“Vancouver is well-known for its technical clothing, and I have a lot of friends in the film industry who work in costume design. A combination of these influences and my own engineering background caused me to look further into integrating clothing with technology. That’s how I went on to become involved in developing screen-printed flexible multi-level microfluidic devices on textiles,” said Gray, which led to the fruition of her and lead author Daehan Chung‘s research paper, “Development of Screen-Printed Flexible Multi-Level Microfluidic Devices with Integrated Conductive Nanocomposite Polymer Electrodes on Textiles.”

In their open access paper, published in the Journal of The Electrochemical Society, the pair “present a flexible plastisol-based microfluidic process integrated with conductive nanoparticle composite polymer (C-NCP) electrodes for flexible active microfluidic devices on textile substrates.”

According to Gray, flexible and wearable microfluidic devices are among the newest wearable devices for applications in health monitoring, drug delivery systems, and bio-signal sensing. (more…)

Technical Editor Ajit Khosla and Guest Editors Nick Wu, Peter Hesketh, Muthukumaran Packirisamy, Praveen Kumar Sekhar, Aicheng Chen, Shekhar Bhansali, Jessica Koehne, Larry Nagahara, Thomas Thundat, Netz Arroyo, Kumkum Ahmed, Trisha Andrew, Rangachary Mukundan, and Jeffrey Halpern invite you to submit to the Journal of The Electrochemical Society focus issue on sensor reviews.

Submission deadline | September 18, 2019

Submit manuscripts

(more…)

Interface magazinesAdvertise with ECS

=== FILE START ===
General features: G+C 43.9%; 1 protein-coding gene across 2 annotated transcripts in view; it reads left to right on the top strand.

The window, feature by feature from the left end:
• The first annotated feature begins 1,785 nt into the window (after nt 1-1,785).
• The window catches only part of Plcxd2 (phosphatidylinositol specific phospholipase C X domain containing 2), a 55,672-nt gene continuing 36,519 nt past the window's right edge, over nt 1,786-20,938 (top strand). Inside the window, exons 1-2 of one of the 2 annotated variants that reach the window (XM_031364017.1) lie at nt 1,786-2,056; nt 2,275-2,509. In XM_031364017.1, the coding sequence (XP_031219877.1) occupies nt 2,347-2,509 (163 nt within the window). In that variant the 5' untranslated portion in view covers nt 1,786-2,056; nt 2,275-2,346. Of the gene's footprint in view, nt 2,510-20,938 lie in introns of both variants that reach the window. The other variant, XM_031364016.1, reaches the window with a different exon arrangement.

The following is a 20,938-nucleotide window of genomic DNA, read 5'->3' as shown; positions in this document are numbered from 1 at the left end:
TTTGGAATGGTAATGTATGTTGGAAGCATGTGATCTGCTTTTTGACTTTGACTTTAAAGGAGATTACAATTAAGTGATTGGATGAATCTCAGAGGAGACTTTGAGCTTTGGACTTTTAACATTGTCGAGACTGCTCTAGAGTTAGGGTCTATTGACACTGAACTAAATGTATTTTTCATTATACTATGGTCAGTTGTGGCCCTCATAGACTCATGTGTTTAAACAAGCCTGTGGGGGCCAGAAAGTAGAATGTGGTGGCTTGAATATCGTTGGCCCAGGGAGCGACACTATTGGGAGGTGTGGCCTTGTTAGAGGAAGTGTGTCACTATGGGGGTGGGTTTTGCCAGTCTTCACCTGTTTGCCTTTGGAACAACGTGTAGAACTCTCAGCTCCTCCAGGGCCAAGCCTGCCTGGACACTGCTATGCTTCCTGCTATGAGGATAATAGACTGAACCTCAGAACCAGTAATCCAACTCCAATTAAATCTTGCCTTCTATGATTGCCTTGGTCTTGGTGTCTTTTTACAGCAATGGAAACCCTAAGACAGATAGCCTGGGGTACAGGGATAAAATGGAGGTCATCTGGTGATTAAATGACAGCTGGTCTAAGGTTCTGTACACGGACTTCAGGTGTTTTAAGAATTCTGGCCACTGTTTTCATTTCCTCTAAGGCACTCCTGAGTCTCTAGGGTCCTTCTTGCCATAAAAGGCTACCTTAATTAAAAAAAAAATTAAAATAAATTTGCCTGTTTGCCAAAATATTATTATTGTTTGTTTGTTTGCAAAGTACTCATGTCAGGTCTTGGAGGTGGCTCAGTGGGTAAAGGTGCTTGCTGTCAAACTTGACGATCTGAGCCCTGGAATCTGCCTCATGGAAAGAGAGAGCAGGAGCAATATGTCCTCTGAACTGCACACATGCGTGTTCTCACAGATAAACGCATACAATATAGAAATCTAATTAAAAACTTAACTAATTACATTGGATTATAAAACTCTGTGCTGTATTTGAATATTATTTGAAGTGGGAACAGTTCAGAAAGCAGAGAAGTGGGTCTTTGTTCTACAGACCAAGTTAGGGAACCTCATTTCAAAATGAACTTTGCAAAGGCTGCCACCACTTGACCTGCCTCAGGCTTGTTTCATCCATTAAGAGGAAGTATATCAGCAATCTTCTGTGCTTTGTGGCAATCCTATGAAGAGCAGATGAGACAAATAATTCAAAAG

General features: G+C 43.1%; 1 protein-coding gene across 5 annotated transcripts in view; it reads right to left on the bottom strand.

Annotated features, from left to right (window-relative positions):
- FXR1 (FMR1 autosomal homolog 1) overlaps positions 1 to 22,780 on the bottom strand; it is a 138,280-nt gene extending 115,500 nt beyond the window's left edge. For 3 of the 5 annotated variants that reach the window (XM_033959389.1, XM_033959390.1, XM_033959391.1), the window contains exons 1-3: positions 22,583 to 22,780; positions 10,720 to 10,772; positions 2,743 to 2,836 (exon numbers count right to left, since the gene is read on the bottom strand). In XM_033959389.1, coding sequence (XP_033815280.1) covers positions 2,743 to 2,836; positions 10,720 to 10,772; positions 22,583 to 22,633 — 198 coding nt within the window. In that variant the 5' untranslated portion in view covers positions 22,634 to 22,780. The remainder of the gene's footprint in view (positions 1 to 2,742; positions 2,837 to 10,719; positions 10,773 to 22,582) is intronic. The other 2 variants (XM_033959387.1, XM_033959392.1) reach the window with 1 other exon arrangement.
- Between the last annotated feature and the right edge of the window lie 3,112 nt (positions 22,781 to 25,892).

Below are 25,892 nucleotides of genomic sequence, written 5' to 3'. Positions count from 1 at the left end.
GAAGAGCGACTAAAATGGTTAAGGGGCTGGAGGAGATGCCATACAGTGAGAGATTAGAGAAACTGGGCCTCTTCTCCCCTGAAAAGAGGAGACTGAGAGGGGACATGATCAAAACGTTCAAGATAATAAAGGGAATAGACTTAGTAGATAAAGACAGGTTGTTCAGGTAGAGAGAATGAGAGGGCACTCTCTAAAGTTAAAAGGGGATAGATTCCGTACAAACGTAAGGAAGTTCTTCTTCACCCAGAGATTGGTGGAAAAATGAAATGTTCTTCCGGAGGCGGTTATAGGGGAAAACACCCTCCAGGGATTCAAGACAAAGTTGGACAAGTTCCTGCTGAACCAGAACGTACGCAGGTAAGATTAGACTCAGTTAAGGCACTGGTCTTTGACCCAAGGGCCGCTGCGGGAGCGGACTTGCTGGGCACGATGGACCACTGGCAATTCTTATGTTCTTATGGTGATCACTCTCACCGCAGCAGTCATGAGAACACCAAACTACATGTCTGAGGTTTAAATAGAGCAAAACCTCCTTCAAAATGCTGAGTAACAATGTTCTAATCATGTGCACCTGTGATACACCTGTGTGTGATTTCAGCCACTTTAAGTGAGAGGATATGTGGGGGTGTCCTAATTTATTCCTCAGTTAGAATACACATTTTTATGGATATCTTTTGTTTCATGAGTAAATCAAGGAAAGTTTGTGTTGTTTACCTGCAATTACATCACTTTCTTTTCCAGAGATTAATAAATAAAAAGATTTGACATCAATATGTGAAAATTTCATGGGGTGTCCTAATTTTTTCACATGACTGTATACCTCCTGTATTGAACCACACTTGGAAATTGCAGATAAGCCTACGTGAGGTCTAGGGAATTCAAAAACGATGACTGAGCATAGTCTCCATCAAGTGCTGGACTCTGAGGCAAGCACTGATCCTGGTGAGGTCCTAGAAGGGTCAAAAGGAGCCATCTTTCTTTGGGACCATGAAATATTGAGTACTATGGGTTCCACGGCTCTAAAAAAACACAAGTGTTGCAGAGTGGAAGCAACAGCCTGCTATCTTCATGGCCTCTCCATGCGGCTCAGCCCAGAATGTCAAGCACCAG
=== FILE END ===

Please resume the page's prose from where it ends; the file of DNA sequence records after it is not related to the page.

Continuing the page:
The fall issue of Interface, our quarterly membership magazine, is the perfect opportunity to get your organization’s brand in front of over 6,000 electrochemistry and solid state scientists and engineers! This publication contains technical articles about the latest developments in the field and presents news and information about and for members of ECS. (more…)

Sushanta Mitra, lead author, mechanical and mechatronics engineering professor at the University of Waterloo, and executive director of the Waterloo Institute for Nanotechnology.

“There are a lot of sensors that have been made, a lot of reliable sensors which work really well independently; however, the decision-making always requires a human,” said Ajit Khosla, sensors technical editor of the Journal of The Electrochemical Society (JES) and chair of The Electrochemical Society’s Sensor Division. Which is why the paper, “Artificial Intelligence Based Mobile Application for Water Quality Monitoring” piqued Khosla’s interest in particular.

“AI powered sensors are the future.”

“This is the first time that we have received and accepted a journal paper which involves artificial intelligence (AI), machine learning, water quality management, and sensors,” said Khosla. “This work represents an example of one of those initial steps towards a smart technology driven sustainable society where data acquired by sensors helps AI make human-like decisions or human-like operations. Quantum sensors, quantum computing, and AI will transform the way we live and will play an integral role in achieving sustainability and a sustainable world. AI powered sensors are the future.” (more…)

The recent fatal crash of a Boeing 737 Max 8 aircraft is forcing officials to take a closer look at the airplanes safety system. The accident—which happened just minutes after takeoff, killing all 157 passengers aboard the Ethiopian Airline—is suspected of being a result of a faulty sensory system built to stabilize the aircraft in flight, known as Maneuvering Characteristics Augmentation System (MCAS), according to USA Today.

Why was the MCAS added?

Boeing had originally added the MCAS after redesigning its 737 platform for the Max, changing the placement and size of the aircraft’s engines, consequently altering how the jet handled in flight. As a result, the Max tended to raise its nose in flight; a movement called pitch. If a plane pitches too high, it could lead to crashing or stalling of the aircraft—something the MCAS was installed to detect and prevent. (more…)